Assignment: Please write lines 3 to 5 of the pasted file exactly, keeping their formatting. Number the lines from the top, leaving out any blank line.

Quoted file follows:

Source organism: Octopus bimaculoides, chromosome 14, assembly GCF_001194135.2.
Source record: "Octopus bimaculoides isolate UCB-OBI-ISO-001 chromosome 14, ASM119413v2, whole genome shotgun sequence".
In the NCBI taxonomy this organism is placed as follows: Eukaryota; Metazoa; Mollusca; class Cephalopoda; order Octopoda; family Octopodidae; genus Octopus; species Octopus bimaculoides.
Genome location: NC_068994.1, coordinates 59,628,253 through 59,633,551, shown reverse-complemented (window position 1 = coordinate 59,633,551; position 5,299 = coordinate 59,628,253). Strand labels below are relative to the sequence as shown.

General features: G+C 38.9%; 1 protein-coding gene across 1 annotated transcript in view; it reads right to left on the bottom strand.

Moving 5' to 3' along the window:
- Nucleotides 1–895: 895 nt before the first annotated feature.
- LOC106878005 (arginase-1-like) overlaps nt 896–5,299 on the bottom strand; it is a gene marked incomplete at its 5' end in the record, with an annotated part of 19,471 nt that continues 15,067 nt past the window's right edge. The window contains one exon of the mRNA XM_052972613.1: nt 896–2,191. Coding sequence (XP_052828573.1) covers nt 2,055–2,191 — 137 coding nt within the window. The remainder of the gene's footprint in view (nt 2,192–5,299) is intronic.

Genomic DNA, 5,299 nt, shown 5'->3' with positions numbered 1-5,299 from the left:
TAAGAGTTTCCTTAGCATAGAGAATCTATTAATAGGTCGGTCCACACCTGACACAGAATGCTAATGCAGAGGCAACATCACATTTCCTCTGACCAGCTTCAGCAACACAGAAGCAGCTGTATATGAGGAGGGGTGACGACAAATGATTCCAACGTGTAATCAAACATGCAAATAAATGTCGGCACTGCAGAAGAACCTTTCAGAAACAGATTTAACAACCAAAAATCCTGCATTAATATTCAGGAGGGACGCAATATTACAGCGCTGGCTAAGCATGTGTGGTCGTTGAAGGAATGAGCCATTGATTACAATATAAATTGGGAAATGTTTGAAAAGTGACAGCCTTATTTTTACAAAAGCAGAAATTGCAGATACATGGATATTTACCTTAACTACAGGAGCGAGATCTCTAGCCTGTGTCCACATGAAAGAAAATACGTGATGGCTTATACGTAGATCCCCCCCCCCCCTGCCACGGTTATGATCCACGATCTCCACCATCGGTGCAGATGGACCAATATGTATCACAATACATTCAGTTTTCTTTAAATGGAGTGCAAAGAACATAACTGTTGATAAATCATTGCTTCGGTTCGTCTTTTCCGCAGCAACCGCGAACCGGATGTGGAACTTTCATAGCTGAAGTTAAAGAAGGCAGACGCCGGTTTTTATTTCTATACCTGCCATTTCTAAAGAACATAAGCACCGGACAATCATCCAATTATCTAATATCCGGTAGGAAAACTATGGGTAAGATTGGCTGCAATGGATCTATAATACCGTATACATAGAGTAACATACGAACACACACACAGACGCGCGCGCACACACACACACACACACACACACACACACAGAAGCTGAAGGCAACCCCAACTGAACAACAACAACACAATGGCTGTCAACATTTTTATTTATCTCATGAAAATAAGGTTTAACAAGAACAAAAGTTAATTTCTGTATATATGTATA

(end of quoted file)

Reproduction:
In the NCBI taxonomy this organism is placed as follows: Eukaryota; Metazoa; Mollusca; class Cephalopoda; order Octopoda; family Octopodidae; genus Octopus; species Octopus bimaculoides.
Genome location: NC_068994.1, coordinates 59,628,253 through 59,633,551, shown reverse-complemented (window position 1 = coordinate 59,633,551; position 5,299 = coordinate 59,628,253). Strand labels below are relative to the sequence as shown.

General features: G+C 38.9%; 1 protein-coding gene across 1 annotated transcript in view; it reads right to left on the bottom strand.